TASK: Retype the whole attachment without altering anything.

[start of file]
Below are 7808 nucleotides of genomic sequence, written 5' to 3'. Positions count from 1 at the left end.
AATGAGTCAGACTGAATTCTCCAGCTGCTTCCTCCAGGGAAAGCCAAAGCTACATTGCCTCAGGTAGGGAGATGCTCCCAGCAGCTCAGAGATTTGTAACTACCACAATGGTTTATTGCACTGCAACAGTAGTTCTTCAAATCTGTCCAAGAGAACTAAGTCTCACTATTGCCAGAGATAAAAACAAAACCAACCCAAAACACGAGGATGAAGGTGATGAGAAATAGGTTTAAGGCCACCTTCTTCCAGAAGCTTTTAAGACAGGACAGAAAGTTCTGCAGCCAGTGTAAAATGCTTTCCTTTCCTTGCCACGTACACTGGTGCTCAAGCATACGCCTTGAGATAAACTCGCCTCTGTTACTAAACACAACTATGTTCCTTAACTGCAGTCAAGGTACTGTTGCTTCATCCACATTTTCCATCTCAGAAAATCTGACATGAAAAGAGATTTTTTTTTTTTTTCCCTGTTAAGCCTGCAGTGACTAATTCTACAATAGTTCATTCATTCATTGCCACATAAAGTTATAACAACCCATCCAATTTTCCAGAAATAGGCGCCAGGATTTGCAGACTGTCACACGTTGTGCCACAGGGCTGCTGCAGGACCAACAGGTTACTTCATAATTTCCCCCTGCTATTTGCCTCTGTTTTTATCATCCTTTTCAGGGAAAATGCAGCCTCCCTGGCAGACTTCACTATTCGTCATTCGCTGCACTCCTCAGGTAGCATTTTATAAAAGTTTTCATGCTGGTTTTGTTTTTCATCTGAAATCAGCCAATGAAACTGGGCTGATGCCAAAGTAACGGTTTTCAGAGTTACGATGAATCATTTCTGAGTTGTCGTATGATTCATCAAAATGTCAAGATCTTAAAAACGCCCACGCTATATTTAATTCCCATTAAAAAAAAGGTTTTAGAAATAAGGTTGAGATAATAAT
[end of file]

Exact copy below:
Below are 7808 nucleotides of genomic sequence, written 5' to 3'. Positions count from 1 at the left end.
AATGAGTCAGACTGAATTCTCCAGCTGCTTCCTCCAGGGAAAGCCAAAGCTACATTGCCTCAGGTAGGGAGATGCTCCCAGCAGCTCAGAGATTTGTAACTACCACAATGGTTTATTGCACTGCAACAGTAGTTCTTCAAATCTGTCCAAGAGAACTAAGTCTCACTATTGCCAGAGATAAAAACAAAACCAACCCAAAACACGAGGATGAAGGTGATGAGAAATAGGTTTAAGGCCACCTTCTTCCAGAAGCTTTTAAGACAGGACAGAAAGTTCTGCAGCCAGTGTAAAATGCTTTCCTTTCCTTGCCACGTACACTGGTGCTCAAGCATACGCCTTGAGATAAACTCGCCTCTGTTACTAAACACAACTATGTTCCTTAACTGCAGTCAAGGTACTGTTGCTTCATCCACATTTTCCATCTCAGAAAATCTGACATGAAAAGAGATTTTTTTTTTTTTTCCCTGTTAAGCCTGCAGTGACTAATTCTACAATAGTTCATTCATTCATTGCCACATAAAGTTATAACAACCCATCCAATTTTCCAGAAATAGGCGCCAGGATTTGCAGACTGTCACACGTTGTGCCACAGGGCTGCTGCAGGACCAACAGGTTACTTCATAATTTCCCCCTGCTATTTGCCTCTGTTTTTATCATCCTTTTCAGGGAAAATGCAGCCTCCCTGGCAGACTTCACTATTCGTCATTCGCTGCACTCCTCAGGTAGCATTTTATAAAAGTTTTCATGCTGGTTTTGTTTTTCATCTGAAATCAGCCAATGAAACTGGGCTGATGCCAAAGTAACGGTTTTCAGAGTTACGATGAATCATTTCTGAGTTGTCGTATGATTCATCAAAATGTCAAGATCTTAAAAACGCCCACGCTATATTTAATTCCCATTAAAAAAAAGGTTTTAGAAATAAGGTTGAGATAATAAT